# Help with functions SVP?!

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Hey guys please help me out with this function trouble? The question and the data is in the image attached. How does one answer question a in that screenshot?

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It asks you for the roots of the function - where f(x) crosses the x-axis. The solutions are (0,0) and (4,0).

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A second question is attached, I genuinely hope you can help me, thank you!

Regarding this one , how does one find p and q? what are they symbolic of?!

Edited by DropBoite

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a) x=0, 4

b) x=2

c) I'm not too sure, but I'd say x=-2

EDIT: That was for the first Q.

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It asks you for the roots of the function - where f(x) crosses the x-axis. The solutions are (0,0) and (4,0).

Okay so If I get you that's so simple and I'm an idiot... Thanks !!

I don't know how that slipped me, could you be a darling and help me with the other question too? Thanks!

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It asks you for the roots of the function - where f(x) crosses the x-axis. The solutions are (0,0) and (4,0).

Okay so If I get you that's so simple and I'm an idiot... Thanks !!

I don't know how that slipped me, could you be a darling and help me with the other question too? Thanks!

For a) take f(x) and substitute the values x=0 and y=6 (you'll get a relation with only q and p). Then do the same for x=1 and y=4. For b) solve the system of these two equations:

p+q=6

and

0.5p+q=4

p=4 and q=2

For c) the limit as x-->+oo of 4(1/2)^x+2=2

so the horizontal asymptote is y=2

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a) x=0, 4

b) x=2

c) I'm not too sure, but I'd say x=-2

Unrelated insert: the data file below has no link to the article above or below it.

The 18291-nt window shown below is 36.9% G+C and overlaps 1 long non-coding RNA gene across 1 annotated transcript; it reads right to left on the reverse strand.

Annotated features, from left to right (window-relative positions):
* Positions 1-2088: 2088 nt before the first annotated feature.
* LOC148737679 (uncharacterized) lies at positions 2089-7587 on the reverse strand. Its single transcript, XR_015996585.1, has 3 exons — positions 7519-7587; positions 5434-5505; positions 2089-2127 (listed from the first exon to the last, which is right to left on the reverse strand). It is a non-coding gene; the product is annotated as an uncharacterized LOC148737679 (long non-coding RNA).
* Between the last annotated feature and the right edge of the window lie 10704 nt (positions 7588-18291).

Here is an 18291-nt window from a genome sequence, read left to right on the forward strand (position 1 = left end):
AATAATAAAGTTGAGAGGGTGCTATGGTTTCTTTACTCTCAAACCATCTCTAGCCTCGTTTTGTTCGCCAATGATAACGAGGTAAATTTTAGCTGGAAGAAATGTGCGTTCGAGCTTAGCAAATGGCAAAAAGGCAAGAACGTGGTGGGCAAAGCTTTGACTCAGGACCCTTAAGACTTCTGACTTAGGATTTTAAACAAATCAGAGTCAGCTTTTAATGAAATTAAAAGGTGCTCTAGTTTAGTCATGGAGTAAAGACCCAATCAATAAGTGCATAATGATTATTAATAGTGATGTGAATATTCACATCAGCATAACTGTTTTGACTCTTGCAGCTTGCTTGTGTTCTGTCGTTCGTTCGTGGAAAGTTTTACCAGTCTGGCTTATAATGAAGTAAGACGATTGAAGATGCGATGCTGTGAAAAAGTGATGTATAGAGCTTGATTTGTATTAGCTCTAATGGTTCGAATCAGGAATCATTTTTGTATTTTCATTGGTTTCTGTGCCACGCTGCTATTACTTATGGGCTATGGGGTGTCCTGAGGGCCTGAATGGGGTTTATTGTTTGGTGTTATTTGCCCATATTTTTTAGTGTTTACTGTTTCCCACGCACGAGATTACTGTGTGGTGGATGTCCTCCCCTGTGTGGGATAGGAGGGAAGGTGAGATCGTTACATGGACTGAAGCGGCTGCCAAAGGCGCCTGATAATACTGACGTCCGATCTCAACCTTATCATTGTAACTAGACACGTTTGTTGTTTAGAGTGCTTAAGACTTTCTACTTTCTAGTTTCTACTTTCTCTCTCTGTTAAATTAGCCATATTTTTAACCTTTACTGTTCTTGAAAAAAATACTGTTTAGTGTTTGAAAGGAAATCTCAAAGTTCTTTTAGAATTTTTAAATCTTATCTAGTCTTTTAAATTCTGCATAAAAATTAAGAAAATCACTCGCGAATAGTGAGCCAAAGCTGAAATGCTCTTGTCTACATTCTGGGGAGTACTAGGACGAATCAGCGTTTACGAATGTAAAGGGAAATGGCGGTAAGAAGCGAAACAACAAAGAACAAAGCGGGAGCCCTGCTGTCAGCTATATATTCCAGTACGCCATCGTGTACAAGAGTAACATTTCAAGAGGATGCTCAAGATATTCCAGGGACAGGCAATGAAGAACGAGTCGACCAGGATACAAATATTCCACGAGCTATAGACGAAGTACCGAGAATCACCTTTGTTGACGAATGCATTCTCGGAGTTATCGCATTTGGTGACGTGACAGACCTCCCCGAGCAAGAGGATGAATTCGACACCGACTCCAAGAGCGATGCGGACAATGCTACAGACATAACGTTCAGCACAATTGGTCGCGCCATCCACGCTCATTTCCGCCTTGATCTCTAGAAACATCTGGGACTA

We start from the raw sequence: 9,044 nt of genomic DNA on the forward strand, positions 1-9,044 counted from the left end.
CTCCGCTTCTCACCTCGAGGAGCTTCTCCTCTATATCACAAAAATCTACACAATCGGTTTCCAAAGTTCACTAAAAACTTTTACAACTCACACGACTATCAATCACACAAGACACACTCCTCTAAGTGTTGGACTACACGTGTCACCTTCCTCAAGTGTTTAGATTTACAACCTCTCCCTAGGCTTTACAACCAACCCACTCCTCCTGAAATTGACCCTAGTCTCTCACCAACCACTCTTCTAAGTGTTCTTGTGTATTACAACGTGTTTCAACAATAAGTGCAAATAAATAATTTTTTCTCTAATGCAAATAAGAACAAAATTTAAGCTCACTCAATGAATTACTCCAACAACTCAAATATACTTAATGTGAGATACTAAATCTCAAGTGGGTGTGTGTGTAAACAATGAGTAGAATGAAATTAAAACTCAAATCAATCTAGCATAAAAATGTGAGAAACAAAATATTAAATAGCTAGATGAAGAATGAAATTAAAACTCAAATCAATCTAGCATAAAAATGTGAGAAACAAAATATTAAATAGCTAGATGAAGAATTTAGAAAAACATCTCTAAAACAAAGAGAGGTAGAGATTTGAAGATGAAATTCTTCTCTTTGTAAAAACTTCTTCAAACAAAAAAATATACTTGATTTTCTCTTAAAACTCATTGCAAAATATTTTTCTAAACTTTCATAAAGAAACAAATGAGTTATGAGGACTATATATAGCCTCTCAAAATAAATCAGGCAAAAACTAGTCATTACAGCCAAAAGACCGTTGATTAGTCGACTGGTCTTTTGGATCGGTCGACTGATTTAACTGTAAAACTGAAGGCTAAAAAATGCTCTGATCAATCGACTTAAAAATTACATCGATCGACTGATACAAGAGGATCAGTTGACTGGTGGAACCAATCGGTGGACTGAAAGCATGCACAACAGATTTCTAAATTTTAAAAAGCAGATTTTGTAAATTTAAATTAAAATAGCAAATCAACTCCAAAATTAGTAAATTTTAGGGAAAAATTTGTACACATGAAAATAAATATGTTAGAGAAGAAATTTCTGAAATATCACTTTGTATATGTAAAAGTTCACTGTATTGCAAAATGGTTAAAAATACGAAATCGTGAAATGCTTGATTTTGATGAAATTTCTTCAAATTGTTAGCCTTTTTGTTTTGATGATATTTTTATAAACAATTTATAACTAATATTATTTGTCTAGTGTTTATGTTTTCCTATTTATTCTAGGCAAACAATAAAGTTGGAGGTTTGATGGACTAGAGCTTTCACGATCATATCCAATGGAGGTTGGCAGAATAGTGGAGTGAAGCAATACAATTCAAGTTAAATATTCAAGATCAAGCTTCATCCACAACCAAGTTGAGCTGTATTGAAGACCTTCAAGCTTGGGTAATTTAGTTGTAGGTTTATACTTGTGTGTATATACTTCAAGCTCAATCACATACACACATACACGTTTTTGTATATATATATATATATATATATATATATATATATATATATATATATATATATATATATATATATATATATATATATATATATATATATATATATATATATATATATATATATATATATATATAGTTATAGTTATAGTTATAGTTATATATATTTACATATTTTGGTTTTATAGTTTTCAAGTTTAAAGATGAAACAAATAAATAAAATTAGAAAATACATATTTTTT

EDIT: That was for the first Q.

Thank you! Could you elaborate on how I should go about calculating the answer to question c? Thank you! Will rep that post

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It asks you for the roots of the function - where f(x) crosses the x-axis. The solutions are (0,0) and (4,0).

Okay so If I get you that's so simple and I'm an idiot... Thanks !!

I don't know how that slipped me, could you be a darling and help me with the other question too? Thanks!

For a) take f(x) and substitute the values x=0 and y=6 (you'll get a relation with only q and p). Then do the same for x=1 and y=4. For b) solve the system of these two equations:

p+q=6

and

0.5p+q=4

p=4 and q=2

For c) the limit as x-->+oo of 4(1/2)^x+2=2

so the horizontal asymptote is y=2

What are those two o's for? Okay but my math teacher didn't do this chapter well can you please tell me what p and q are? Thanks!

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Look at the graph of (1/2)^x as x tends to plus infinity. The limit of that function for high values of x is 0 so in your f(x) that part becomes zero and you only have the value of q left which is 2 so f(x) tends to y=2 as x tends to plus infinity which is why y=2 is the horizontal asymptote.

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Look at the graph of (1/2)^x as x tends to plus infinity. The limit of that function for high values of x is 0 so in your f(x) that part becomes zero and you only have the value of q left which is 2 so f(x) tends to y=2 as x tends to plus infinity which is why y=2 is the horizontal asymptote.

Apologies but you lost me, that's more jargon than I can handle!

Okay I'm looking at the guide and it says the equation of the horizontal asymp is y=c so if I have any exponential equation I can simply assume that the number c is the horizontal asymptote? Does that ALWAYS hold true? Additionally an innocent assumption tells me that when there is no c the equation of the asymp is y=0, true?

Edited by DropBoite

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Look at the graph of (1/2)^x as x tends to plus infinity. The limit of that function for high values of x is 0 so in your f(x) that part becomes zero and you only have the value of q left which is 2 so f(x) tends to y=2 as x tends to plus infinity which is why y=2 is the horizontal asymptote.

Apologies but you lost me, that's more jargon than I can handle!

Okay I'm looking at the guide and it says the equation of the horizontal asymp is y=c so if I have any exponential equation I can simply assume that the number c is the horizontal asymptote? Does that ALWAYS hold true? Additionally an innocent assumption tells me that when there is no c the equation of the asymp is y=0, true?

Hmm no you can't assume that because any exponential function a^x does not always tend to 0 for high values of x. This is the case only when 0<a<1. Anyway, the guide says that the horizontal asymptote is y=c because the horizontal asymptote is always a straight line parallel to the x-axis I think in your exercise you can see the asymptote simply by looking at the graph - especially since the command term is "write down". See how f(x) is almost parallel to the x-axis as y almost becomes 2 but never actually does?

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